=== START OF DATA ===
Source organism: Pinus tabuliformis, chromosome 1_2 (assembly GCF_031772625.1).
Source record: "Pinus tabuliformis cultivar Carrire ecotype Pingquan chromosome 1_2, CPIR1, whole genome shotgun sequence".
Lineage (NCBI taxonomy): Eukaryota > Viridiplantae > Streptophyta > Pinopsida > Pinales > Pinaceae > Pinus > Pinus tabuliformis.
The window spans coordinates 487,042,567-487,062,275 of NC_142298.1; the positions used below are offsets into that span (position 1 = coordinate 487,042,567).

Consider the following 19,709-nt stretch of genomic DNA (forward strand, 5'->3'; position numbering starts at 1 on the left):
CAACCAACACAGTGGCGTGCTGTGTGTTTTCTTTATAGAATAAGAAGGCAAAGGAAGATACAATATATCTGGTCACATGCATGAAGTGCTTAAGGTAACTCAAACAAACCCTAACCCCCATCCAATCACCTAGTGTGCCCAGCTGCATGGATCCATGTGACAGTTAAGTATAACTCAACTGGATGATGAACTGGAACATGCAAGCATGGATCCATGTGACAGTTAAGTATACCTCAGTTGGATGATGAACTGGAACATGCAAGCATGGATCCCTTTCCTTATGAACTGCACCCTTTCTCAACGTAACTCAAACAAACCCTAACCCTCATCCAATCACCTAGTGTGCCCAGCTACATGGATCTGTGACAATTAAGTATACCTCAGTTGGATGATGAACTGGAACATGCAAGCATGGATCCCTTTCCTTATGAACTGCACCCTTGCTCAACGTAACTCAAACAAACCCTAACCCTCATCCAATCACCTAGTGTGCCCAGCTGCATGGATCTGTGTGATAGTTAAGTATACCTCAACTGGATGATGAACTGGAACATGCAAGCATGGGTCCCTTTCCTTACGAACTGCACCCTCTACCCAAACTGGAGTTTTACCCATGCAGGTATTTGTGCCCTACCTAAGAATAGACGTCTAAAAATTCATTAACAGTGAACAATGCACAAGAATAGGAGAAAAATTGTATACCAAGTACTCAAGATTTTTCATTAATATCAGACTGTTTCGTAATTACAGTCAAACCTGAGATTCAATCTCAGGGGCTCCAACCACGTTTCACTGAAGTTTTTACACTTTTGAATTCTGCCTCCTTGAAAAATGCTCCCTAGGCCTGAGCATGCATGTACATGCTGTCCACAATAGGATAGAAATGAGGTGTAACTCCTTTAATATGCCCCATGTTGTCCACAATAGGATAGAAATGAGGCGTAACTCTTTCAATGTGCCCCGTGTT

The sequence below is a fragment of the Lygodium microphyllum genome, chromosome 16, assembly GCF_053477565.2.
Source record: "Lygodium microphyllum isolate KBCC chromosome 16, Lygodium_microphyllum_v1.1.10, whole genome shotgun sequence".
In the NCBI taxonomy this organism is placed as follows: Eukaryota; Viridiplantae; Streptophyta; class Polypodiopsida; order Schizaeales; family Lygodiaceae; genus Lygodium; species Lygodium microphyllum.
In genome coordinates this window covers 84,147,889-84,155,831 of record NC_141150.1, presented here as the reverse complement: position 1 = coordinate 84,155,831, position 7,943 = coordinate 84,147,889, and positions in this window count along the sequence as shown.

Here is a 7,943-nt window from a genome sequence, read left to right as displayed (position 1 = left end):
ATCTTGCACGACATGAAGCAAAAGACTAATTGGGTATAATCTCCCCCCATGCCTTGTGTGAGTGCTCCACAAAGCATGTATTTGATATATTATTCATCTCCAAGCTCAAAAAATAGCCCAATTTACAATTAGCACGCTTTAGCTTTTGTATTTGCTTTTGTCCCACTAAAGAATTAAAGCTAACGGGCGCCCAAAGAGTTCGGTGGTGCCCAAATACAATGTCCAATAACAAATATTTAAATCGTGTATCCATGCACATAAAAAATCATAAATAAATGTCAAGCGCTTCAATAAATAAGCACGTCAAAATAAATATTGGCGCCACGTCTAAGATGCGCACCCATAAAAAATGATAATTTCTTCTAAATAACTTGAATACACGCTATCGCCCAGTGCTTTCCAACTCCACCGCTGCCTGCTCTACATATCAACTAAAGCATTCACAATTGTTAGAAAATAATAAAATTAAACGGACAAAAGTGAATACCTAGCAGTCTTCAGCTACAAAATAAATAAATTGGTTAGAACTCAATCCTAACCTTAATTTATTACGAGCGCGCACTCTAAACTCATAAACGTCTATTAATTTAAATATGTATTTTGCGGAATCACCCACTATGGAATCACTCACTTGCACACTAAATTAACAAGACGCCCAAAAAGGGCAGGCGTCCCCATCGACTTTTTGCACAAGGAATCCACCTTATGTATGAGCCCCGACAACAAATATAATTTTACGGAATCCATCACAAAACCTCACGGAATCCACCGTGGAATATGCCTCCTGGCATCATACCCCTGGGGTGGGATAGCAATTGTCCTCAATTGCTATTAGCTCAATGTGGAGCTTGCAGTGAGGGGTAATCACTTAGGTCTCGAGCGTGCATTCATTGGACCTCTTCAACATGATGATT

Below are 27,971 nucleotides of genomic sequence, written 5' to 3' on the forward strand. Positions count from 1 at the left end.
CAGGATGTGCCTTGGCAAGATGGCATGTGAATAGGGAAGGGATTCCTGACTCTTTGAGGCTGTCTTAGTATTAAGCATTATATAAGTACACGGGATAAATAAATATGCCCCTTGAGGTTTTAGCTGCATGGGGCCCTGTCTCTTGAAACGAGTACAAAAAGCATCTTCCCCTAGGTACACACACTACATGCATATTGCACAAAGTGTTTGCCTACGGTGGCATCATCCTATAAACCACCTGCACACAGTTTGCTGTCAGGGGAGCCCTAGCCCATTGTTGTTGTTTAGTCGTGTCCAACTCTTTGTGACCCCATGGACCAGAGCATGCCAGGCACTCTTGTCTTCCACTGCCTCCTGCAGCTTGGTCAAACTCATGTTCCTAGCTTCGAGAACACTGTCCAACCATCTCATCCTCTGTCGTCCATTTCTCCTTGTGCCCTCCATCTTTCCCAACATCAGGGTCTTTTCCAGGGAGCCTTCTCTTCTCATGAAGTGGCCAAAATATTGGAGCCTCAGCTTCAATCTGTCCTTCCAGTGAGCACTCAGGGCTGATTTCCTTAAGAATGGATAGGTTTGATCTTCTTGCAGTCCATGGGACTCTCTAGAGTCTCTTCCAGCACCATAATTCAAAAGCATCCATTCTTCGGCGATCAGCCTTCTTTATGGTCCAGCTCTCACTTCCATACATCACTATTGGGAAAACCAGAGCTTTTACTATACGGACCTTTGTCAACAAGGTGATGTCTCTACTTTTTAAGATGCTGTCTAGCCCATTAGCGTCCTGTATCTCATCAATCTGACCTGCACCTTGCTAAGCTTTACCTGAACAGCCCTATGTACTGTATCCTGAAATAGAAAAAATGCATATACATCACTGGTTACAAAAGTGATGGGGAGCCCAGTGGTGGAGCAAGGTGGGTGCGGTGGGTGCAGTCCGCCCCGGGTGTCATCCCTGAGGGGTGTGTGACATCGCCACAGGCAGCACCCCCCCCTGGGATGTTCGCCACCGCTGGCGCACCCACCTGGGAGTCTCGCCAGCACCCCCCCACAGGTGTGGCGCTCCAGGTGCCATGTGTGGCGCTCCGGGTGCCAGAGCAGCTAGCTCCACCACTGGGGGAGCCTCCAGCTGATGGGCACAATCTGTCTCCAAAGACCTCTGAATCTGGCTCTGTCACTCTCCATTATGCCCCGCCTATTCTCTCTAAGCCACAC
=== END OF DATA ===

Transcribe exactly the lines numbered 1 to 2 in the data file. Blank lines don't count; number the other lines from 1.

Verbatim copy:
Source organism: Pinus tabuliformis, chromosome 1_2 (assembly GCF_031772625.1).
Source record: "Pinus tabuliformis cultivar Carrire ecotype Pingquan chromosome 1_2, CPIR1, whole genome shotgun sequence".